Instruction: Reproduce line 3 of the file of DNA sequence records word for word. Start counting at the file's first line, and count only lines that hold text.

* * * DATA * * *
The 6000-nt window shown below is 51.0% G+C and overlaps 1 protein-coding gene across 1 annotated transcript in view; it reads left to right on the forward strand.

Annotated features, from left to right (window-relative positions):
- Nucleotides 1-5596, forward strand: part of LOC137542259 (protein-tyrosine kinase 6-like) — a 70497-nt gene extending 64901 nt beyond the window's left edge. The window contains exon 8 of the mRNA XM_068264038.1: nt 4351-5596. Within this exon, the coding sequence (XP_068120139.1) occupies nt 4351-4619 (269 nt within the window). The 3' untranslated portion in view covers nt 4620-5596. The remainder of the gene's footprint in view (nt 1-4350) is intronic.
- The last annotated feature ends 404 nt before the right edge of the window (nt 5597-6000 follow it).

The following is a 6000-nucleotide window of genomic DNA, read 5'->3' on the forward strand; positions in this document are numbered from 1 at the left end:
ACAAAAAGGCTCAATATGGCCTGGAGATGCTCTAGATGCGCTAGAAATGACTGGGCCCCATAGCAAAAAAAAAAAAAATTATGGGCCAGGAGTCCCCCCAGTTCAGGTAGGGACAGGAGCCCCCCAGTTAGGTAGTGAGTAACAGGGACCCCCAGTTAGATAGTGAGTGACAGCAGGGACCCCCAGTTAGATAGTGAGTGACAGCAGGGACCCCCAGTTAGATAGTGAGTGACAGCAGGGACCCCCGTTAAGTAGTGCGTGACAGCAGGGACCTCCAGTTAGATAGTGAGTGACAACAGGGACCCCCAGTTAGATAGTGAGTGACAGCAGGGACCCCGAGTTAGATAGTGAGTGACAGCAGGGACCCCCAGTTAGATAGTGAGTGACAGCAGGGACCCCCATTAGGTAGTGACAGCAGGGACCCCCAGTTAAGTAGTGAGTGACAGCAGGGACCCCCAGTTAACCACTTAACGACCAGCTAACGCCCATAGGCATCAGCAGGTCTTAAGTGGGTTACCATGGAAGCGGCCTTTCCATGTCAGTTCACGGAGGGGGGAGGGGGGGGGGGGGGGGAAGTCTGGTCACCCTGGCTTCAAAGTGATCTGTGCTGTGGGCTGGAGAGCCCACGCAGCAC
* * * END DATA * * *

- Nucleotides 1-5596, forward strand: part of LOC137542259 (protein-tyrosine kinase 6-like) — a 70497-nt gene extending 64901 nt beyond the window's left edge. The window contains exon 8 of the mRNA XM_068264038.1: nt 4351-5596. Within this exon, the coding sequence (XP_068120139.1) occupies nt 4351-4619 (269 nt within the window). The 3' untranslated portion in view covers nt 4620-5596. The remainder of the gene's footprint in view (nt 1-4350) is intronic.